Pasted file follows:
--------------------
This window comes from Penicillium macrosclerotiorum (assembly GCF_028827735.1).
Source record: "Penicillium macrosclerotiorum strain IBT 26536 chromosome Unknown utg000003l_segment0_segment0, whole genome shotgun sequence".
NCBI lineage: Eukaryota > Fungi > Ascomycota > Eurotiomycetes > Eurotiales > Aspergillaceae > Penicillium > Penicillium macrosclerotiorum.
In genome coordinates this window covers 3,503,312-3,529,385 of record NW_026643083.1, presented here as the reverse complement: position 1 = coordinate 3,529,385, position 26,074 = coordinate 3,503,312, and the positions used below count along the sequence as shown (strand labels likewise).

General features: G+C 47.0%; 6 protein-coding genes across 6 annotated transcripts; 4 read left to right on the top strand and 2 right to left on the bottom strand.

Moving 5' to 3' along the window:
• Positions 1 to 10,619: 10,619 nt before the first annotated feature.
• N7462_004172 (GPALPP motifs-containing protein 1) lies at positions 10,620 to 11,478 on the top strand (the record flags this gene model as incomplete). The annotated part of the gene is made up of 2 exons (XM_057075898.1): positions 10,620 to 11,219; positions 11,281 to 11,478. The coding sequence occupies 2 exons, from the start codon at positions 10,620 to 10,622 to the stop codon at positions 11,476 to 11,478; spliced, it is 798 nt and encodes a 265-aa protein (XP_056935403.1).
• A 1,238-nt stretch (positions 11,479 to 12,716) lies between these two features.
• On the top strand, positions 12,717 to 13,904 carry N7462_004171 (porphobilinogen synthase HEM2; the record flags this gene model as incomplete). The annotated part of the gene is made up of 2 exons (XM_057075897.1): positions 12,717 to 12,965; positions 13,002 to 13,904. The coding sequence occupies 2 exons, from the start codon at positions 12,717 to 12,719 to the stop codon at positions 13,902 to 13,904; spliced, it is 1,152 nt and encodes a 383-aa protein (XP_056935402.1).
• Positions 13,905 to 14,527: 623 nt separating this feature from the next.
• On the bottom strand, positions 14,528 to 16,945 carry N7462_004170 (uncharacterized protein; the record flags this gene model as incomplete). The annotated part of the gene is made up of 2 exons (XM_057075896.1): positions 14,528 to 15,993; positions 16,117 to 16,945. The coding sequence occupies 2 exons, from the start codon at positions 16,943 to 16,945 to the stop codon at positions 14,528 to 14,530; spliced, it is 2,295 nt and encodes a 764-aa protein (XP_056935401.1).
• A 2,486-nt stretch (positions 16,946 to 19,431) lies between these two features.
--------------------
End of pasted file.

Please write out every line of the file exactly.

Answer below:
This window comes from Penicillium macrosclerotiorum (assembly GCF_028827735.1).
Source record: "Penicillium macrosclerotiorum strain IBT 26536 chromosome Unknown utg000003l_segment0_segment0, whole genome shotgun sequence".
NCBI lineage: Eukaryota > Fungi > Ascomycota > Eurotiomycetes > Eurotiales > Aspergillaceae > Penicillium > Penicillium macrosclerotiorum.
In genome coordinates this window covers 3,503,312-3,529,385 of record NW_026643083.1, presented here as the reverse complement: position 1 = coordinate 3,529,385, position 26,074 = coordinate 3,503,312, and the positions used below count along the sequence as shown (strand labels likewise).

General features: G+C 47.0%; 6 protein-coding genes across 6 annotated transcripts; 4 read left to right on the top strand and 2 right to left on the bottom strand.

Moving 5' to 3' along the window:
• Positions 1 to 10,619: 10,619 nt before the first annotated feature.
• N7462_004172 (GPALPP motifs-containing protein 1) lies at positions 10,620 to 11,478 on the top strand (the record flags this gene model as incomplete). The annotated part of the gene is made up of 2 exons (XM_057075898.1): positions 10,620 to 11,219; positions 11,281 to 11,478. The coding sequence occupies 2 exons, from the start codon at positions 10,620 to 10,622 to the stop codon at positions 11,476 to 11,478; spliced, it is 798 nt and encodes a 265-aa protein (XP_056935403.1).
• A 1,238-nt stretch (positions 11,479 to 12,716) lies between these two features.
• On the top strand, positions 12,717 to 13,904 carry N7462_004171 (porphobilinogen synthase HEM2; the record flags this gene model as incomplete). The annotated part of the gene is made up of 2 exons (XM_057075897.1): positions 12,717 to 12,965; positions 13,002 to 13,904. The coding sequence occupies 2 exons, from the start codon at positions 12,717 to 12,719 to the stop codon at positions 13,902 to 13,904; spliced, it is 1,152 nt and encodes a 383-aa protein (XP_056935402.1).
• Positions 13,905 to 14,527: 623 nt separating this feature from the next.
• On the bottom strand, positions 14,528 to 16,945 carry N7462_004170 (uncharacterized protein; the record flags this gene model as incomplete). The annotated part of the gene is made up of 2 exons (XM_057075896.1): positions 14,528 to 15,993; positions 16,117 to 16,945. The coding sequence occupies 2 exons, from the start codon at positions 16,943 to 16,945 to the stop codon at positions 14,528 to 14,530; spliced, it is 2,295 nt and encodes a 764-aa protein (XP_056935401.1).
• A 2,486-nt stretch (positions 16,946 to 19,431) lies between these two features.